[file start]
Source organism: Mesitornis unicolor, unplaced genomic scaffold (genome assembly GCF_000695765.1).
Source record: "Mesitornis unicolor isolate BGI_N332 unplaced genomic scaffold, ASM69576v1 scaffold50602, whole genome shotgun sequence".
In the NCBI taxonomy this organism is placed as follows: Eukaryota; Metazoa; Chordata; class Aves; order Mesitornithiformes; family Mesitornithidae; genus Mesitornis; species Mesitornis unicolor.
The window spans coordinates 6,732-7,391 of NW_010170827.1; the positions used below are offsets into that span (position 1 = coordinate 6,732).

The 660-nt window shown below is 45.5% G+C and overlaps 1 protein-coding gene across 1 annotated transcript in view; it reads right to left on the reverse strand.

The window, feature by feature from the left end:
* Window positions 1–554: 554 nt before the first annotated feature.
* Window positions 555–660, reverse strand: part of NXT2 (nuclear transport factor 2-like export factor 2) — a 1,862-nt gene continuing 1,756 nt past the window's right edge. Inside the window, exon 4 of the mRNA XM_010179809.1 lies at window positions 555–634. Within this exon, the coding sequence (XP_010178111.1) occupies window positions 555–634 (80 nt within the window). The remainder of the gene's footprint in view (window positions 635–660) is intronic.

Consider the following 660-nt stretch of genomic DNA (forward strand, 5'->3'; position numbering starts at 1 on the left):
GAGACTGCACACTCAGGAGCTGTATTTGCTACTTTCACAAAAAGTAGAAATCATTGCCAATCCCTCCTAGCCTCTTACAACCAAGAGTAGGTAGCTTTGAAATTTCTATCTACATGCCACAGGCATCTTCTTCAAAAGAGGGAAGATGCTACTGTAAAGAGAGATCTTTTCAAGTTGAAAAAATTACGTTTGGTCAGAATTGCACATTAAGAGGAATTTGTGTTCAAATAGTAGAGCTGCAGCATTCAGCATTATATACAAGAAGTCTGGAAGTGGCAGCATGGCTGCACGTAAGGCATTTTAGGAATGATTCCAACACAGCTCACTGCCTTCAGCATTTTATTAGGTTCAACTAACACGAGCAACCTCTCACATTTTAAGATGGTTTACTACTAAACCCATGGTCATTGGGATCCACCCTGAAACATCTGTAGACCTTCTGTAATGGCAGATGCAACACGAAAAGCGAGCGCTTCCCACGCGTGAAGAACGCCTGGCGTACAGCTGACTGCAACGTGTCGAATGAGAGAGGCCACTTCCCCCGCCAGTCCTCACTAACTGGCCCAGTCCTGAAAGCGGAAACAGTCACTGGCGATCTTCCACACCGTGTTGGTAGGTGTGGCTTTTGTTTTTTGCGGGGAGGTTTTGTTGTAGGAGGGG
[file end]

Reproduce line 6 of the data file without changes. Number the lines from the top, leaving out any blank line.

The window, feature by feature from the left end: